Jacob Bingham
Customer Support and Technical Manager

11 April 2012

New Product: Horizontal FOV Infrared Radiometer (SI-1H1)

Apogee Instruments is pleased to announce the release of our horizontal field of view (FOV) infrared radiometer (IRR). Some of the features and uses are listed below.


The SI-1H1 IRR is different from any other IRR that Apogee has manufactured in the past. It was designed with a unique rectangular FOV, intended specifically for far-field applications. Unlike previous IRRs, the SI-1H1 has two different half angles: 32° horizontal and 13° vertical; which will be described in more detail below. The sensor has an accuracy of ± 0.2 °C just as the SI-111 and SI-121 IRRs.

Field of View (FOV) 

Field of view (FOV) is typically reported as half-angle. Previously, all Apogee IRRs had an axisymmetric FOV, which depended on the model number. For example, the half angles for the SI-111, SI-121, and SI-131 are 22°, 18°, and 14°, respectively. As seen in the photo above, the SI-1H1 sensor has a rectangular aperture, creating an asymmetric FOV, with a horizontal 32° half angle for the lateral direction of the rectangular geometry and a vertical 13° half angle for the narrower dimension of the rectangular aperture. The figure below demonstrates these two different FOVs (full angle) from cross-sections of the SI-1H1 sensor.

Better Measurements 

The question arises: Why a rectangular slit instead of the usual circular aperture? When using an IRR, one must make sure that only the desired target is in the FOV, in order to make an accurate temperature measurement. For example, a problem some crop scientists face is accidentally having more than their crops in the FOV of the IRR. This could include the sky and/or other background objects (see figure below). Unfavorable images caught in the FOV of the IRR alter the desired temperature measurements and yield incorrect results. By adding a horizontal “filter”, the likelihood of capturing the background is dramatically reduced in certain applications. As expected, the aperture has baffles in order to deter reflected radiation from influencing measurements. Furthermore, the IRR can be mounted at greater angles of inclination from the ground. The SI-1H1 isn’t limited to cropped fields, since unique circumstances could require its use in many applications. In order to calculate the target area (based on the installation directions given below), please click here for a preconfigured Excel spreadsheet.

Installation in the Field 

With the horizontal aspect of this sensor, installation is critical and involves more than mounting the sensor at the correct inclination angle. We recommend the AM-210 Mounting Bracket which allows users to adjust the angle of the sensor with respect to the target area. The AM-210 accommodates the radiation shield designed for all Apogee infrared sensors.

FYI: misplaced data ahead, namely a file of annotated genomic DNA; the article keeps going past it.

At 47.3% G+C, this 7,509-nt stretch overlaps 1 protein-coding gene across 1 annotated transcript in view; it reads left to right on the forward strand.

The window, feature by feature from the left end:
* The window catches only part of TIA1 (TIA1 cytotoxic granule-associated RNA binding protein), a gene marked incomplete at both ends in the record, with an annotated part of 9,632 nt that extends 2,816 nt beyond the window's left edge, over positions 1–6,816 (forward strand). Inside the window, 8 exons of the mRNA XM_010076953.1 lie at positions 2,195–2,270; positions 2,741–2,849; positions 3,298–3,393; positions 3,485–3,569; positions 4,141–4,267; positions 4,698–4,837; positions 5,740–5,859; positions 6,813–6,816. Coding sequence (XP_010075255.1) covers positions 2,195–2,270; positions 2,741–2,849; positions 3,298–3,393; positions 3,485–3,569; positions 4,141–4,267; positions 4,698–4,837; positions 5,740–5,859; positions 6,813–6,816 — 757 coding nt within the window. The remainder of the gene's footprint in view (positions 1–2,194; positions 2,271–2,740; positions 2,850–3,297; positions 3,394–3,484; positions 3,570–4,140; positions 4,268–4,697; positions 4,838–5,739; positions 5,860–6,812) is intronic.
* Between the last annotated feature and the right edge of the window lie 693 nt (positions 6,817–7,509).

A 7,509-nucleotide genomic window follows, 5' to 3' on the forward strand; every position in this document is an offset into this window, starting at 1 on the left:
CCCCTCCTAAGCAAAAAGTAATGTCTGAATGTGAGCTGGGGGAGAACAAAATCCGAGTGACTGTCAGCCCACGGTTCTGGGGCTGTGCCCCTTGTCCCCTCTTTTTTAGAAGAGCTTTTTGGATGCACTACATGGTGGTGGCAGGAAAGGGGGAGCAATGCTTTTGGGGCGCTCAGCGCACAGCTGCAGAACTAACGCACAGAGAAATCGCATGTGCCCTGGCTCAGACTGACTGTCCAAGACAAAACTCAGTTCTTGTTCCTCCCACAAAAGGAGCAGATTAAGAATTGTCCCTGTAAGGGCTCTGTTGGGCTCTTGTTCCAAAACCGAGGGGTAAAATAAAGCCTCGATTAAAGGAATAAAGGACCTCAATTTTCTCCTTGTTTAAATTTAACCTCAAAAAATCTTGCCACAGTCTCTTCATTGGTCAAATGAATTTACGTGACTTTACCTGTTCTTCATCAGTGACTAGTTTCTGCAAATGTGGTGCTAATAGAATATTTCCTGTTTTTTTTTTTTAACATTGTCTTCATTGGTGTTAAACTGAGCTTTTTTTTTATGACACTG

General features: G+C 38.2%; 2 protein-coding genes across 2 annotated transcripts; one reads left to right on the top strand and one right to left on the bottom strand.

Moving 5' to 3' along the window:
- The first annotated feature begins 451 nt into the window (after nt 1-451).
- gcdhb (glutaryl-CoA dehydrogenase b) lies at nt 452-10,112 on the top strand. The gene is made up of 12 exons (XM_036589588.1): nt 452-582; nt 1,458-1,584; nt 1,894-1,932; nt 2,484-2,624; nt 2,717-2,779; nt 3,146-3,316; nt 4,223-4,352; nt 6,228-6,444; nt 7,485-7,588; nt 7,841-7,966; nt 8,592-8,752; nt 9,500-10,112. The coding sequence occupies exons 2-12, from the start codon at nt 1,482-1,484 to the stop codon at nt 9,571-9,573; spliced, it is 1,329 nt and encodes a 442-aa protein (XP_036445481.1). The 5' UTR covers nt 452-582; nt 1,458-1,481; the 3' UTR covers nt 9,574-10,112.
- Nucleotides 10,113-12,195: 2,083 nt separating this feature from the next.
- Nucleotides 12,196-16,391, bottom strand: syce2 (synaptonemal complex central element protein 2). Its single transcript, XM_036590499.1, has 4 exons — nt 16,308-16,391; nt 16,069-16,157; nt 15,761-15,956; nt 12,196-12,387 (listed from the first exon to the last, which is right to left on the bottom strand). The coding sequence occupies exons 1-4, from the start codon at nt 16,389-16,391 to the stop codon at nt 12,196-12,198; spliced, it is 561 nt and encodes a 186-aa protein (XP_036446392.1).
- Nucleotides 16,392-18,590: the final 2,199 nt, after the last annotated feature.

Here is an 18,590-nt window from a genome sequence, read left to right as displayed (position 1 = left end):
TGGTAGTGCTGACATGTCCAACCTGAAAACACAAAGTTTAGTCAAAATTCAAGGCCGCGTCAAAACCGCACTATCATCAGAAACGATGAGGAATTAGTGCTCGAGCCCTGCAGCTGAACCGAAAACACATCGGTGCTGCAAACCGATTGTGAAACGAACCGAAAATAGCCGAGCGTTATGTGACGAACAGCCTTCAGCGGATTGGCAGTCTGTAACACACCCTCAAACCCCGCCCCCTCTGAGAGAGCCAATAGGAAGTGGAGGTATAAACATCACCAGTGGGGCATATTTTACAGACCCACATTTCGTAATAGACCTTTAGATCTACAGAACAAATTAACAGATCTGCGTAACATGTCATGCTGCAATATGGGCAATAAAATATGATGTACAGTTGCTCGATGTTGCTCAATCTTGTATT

Once the desired angle has been set, the sensor needs to be rotated along its main axis so that the rectangular portion of the sensor is aligned to the horizon. This orientation will minimize the likelihood of capturing sky or other background interference.

If you are not using the radiation shield or the AM-210 mounting bracket, the SI-1H1 has the standard mounting hole (¼ - 20), which is aligned with the horizontal aperture. If the sensor is installed against a completely flat vertical surface, using the mounting hole, the rectangular aperture will be aligned with the horizon.

Apogee is proud to offer another great product to our customers. We are continually focused on product innovation so you can “Make Better Measurements.” To learn more about the new SI-1H1 sensor or to place an order, click here.


Adam Del Toro

Mechanical Engineer

04 April 2012

Better Know a Distributor - Conviron

The ‘Better Know a Distributor’ series highlights other companies that distribute and resell Apogee products. 

Conviron has been in business for almost fifty years and is known worldwide for its quality service and products. The following excerpt is Conviron’s company profile:

Established in 1964, Conviron is the world leader in the design, manufacture and installation of controlled environment systems for plant growth research. Headquartered in Winnipeg, Canada, Conviron employs a global sales, distribution, and service network. Our products can be found in more than 80 countries worldwide, with projects ranging from single-chamber installations to large-scale, multi-chamber plant growth facilities designed and supplied entirely by Conviron. Our innovative design and manufacturing expertise has established Conviron as the industry leader with products that are proven, reliable and robust. As an ISO 9001 company, our products meet universally recognized quality and safety standards. 

As a fully integrated supplier of controlled environment systems, our services encompass the entire project life-cycle - from project consultation to manufacturing, installation, commissioning, and on-going maintenance and service. Our specialized equipment includes reach-in chambers, walk-in rooms and research greenhouses that precisely control light, temperature, humidity, carbon dioxide and other gases, as well as other environmental conditions. With a staff that includes a highly qualified design group of specially trained engineers, technicians and controls experts, Conviron is well equipped to supply both standard and custom applications for our clients.

Conviron has utilized Apogee quantum sensors in their cutting-edge environmental growth chambers for nearly 12 years. Throughout that time, Conviron has not only provided Apogee with a high level of independent validation of our quantum sensors, but they have also acted as an indicator for when certain lighting technologies start to become obsolete while others take hold of market demands. An example of this comes from a couple of years back when Conviron had made the switch from using T12 cool white fluorescent lighting in their growth chambers to the more efficient T5 lamps. This led to the question of whether we could supply our quantum sensor with an electric calibration under T5's rather than our standard T12 calibration. After favorable testing and data comparison with Conviron, we ultimately made a system-wide changeover to T5's for all of our electric calibration quantum sensors. It was later announced that the magnetic ballasts used in many T12 fixtures would no longer be produced for commercial or industrial applications, and as of July 2012 many T12 lamps will be phased out of production completely.

Apogee is happy to work with a knowledgeable and progressive company like Conviron. We are proud of our products used in Conviron chambers and we are proud of the contribution they make to science and research across the globe. For more information about Conviron’s products you may visit their website at: www.conviron.com.


Jacob Bingham
Customer Support and Technical Manager